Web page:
Viva Mandić is the receptacle into which the performance of MarkoMandić flows. After projecting an excerpt from the justification of his receiving the Prešeren Award on one screen and a montage of stills from his various theatre performances, we can, on another screen, simultaneously follow a private exhibitionist video entitled Mandić from behind the scenes of the Drama theatre house. Acting as a job and exhibitionism is supplemented at the same time with Mandič’s sweating into a plastic bag. All of this has gone into the making of Mandić as an established figure (tellingly and humorously suggested by his model-like portraits) amongst the theatre goers. It also legitimises the toast he raises and which is made up of his own sweat: Viva Mandić!, as well as his reckless hugging and kissing the audience on the premise they would kill to get close to such a star, albeit a sweaty one. Katarina Stegnar’s designation of Mandić as a “conformist” is apt – Mandić goes all the way in realizing the performance’s mechanism, a “radical spending” of the body, while self-parodying it demonstratively with excessive automatization.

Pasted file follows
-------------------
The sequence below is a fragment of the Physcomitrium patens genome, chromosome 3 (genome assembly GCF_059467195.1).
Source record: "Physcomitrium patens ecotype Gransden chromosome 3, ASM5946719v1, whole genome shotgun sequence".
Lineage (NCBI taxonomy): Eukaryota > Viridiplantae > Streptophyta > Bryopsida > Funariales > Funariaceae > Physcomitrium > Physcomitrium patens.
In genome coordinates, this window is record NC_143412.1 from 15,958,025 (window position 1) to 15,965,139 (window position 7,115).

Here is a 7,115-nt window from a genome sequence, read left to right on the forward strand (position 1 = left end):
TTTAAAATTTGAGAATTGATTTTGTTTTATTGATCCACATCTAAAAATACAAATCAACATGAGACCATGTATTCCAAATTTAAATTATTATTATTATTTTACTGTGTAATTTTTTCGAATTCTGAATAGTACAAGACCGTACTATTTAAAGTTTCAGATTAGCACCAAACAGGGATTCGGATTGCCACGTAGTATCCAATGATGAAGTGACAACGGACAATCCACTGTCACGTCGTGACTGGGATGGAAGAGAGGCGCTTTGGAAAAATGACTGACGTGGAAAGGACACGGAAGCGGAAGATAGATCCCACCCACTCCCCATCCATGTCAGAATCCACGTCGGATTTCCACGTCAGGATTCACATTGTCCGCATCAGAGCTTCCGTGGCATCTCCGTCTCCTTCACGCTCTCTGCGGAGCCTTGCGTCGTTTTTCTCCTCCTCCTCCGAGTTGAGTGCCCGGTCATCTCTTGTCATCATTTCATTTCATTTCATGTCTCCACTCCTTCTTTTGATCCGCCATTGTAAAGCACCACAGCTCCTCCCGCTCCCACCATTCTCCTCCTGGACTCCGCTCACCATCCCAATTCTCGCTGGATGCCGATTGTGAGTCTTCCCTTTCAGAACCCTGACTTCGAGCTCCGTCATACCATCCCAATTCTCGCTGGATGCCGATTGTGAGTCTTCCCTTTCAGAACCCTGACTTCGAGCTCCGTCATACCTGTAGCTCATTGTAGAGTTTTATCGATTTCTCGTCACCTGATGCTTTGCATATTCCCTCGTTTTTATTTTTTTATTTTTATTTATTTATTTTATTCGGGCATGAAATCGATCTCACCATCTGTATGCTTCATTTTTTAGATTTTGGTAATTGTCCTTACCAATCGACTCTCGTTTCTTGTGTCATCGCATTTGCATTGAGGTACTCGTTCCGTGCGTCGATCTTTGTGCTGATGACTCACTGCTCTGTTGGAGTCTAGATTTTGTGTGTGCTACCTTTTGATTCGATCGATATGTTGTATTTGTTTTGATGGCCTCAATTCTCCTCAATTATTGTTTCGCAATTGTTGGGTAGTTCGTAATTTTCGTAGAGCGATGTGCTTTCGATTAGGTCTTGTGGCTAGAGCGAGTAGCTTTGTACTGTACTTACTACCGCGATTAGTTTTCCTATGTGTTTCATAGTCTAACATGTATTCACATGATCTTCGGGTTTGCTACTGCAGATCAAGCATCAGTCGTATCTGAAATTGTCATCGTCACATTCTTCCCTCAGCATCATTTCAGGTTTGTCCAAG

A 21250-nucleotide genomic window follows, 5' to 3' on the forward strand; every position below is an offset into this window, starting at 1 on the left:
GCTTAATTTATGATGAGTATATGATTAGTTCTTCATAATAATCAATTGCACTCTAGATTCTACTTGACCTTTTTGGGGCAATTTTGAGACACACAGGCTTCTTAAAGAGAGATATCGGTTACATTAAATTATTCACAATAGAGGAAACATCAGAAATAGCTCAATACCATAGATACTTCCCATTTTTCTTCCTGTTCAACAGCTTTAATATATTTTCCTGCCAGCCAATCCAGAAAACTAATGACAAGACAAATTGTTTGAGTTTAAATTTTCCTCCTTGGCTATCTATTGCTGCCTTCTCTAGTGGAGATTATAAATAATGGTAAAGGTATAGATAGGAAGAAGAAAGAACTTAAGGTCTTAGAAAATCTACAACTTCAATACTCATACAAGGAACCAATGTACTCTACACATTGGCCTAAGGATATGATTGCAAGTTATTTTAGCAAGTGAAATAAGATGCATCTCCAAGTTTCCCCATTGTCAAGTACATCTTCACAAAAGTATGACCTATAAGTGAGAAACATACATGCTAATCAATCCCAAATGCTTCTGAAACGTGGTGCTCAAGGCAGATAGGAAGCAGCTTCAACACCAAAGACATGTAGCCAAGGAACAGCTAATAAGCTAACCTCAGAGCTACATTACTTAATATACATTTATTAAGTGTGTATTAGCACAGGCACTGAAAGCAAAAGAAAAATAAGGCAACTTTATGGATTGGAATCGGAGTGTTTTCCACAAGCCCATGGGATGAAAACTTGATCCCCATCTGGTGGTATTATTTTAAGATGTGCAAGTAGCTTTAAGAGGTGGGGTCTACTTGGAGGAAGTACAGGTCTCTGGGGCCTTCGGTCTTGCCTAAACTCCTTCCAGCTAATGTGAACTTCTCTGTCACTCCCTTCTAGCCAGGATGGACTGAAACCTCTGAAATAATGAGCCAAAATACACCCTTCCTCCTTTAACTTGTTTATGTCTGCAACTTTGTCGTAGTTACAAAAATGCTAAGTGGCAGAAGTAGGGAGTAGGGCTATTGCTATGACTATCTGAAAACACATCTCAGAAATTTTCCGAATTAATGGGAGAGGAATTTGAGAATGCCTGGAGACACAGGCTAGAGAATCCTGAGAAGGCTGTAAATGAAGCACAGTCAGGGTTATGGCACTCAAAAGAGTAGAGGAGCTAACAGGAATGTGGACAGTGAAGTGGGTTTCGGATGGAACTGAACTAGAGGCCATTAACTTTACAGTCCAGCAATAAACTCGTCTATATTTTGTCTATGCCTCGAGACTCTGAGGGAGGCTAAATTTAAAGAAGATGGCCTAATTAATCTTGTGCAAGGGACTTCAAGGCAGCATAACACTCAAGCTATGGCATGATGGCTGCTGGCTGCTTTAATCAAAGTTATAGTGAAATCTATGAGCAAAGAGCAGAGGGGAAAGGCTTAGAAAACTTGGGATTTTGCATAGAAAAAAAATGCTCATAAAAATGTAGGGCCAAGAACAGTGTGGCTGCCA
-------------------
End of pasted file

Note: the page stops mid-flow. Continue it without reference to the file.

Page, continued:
An even more explicit parody of his own diva-hood is enacted by Uroš Kaurin in “a concert for Kaurin and his audience” entitled Tonight I Celebrate. Dressed into a blond diva he sings cheesy popular love songs, whilst flirting with and singing praises to the audience. The actor’s love for his audience is of course conditioned by the love of the audience for him – the latter can be glimpsed perhaps in the scene when the audience sign to the actor, but it is explicitly missing in the absent applause for which Kaurin begs from “his heart”. Kaurin compliments the audience, for they have “really put up with a lot” (from pissing to jerking off), while he himself does not subject them to a similar test (barring the no-longer shocking nakedness). No pleasure is offered to the audience, neither with the anticipated “exhaustion of the body” nor with the “likeable” song performance which ends on noisy screaming a-la Ramones “What a Wonderful World”. All manner of self-presentation is being shown up by Kaurin’s parody for precisely what it is – empty meaningless action intended merely to attract the gaze.